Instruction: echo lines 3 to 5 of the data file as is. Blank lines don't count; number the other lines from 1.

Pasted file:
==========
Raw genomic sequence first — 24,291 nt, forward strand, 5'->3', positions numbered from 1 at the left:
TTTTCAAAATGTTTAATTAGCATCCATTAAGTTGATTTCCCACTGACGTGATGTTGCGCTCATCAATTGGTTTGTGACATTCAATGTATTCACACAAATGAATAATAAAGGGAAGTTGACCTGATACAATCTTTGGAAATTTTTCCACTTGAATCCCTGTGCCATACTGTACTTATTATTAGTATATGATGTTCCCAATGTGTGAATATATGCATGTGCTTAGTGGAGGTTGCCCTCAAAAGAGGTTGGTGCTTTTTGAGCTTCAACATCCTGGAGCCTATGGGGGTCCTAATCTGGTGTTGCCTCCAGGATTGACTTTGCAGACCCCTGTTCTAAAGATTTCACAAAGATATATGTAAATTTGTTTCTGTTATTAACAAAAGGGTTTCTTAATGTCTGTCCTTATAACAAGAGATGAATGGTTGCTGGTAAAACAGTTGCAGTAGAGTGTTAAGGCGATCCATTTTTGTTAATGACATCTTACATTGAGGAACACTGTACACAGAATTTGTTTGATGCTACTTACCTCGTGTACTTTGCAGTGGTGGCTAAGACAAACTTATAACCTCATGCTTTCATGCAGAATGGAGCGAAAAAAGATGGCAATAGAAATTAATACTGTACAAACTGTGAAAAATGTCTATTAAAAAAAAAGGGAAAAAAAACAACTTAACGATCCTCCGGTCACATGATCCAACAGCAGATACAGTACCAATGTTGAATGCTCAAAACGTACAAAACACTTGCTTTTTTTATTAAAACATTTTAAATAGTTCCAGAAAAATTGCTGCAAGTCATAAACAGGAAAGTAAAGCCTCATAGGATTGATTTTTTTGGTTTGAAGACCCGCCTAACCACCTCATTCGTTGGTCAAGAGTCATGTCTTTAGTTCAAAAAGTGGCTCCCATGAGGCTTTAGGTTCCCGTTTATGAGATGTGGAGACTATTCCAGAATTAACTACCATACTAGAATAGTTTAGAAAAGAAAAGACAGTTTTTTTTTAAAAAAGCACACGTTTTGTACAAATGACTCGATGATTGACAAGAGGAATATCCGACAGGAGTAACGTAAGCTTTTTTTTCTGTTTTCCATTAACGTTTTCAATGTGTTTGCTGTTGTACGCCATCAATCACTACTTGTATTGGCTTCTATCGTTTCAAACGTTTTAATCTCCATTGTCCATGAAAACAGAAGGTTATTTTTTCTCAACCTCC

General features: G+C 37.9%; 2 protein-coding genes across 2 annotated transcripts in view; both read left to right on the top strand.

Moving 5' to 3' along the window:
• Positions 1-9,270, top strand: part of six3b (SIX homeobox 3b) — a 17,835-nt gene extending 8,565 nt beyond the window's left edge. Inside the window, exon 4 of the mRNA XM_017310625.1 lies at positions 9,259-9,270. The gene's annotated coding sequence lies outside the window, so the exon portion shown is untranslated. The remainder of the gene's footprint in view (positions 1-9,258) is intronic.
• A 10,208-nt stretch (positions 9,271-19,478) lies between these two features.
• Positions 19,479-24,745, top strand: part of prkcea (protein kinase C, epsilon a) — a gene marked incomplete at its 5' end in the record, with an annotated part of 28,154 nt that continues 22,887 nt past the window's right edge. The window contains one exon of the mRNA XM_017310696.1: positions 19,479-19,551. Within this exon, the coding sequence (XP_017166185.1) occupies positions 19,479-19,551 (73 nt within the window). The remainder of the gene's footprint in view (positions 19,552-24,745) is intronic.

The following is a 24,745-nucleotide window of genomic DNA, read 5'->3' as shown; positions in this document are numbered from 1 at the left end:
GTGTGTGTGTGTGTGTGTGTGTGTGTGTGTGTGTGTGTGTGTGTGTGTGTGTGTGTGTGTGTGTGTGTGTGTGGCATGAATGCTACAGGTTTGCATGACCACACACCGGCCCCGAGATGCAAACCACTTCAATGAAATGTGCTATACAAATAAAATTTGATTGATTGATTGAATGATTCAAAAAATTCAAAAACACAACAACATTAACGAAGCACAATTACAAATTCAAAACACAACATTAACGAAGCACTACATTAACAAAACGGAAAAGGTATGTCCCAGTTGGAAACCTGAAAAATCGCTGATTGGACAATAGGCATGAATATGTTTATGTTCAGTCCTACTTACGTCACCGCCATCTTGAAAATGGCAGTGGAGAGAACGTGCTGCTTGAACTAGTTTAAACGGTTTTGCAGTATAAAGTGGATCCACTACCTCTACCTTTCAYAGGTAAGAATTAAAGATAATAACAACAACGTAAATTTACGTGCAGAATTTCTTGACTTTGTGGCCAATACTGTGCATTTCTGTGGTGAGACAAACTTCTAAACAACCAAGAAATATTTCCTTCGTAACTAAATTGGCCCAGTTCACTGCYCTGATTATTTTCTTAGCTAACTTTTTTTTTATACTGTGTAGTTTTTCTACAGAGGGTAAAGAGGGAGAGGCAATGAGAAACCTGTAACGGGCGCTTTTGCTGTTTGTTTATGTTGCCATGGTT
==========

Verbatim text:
General features: G+C 37.9%; 2 protein-coding genes across 2 annotated transcripts in view; both read left to right on the top strand.

Moving 5' to 3' along the window:
• Positions 1-9,270, top strand: part of six3b (SIX homeobox 3b) — a 17,835-nt gene extending 8,565 nt beyond the window's left edge. Inside the window, exon 4 of the mRNA XM_017310625.1 lies at positions 9,259-9,270. The gene's annotated coding sequence lies outside the window, so the exon portion shown is untranslated. The remainder of the gene's footprint in view (positions 1-9,258) is intronic.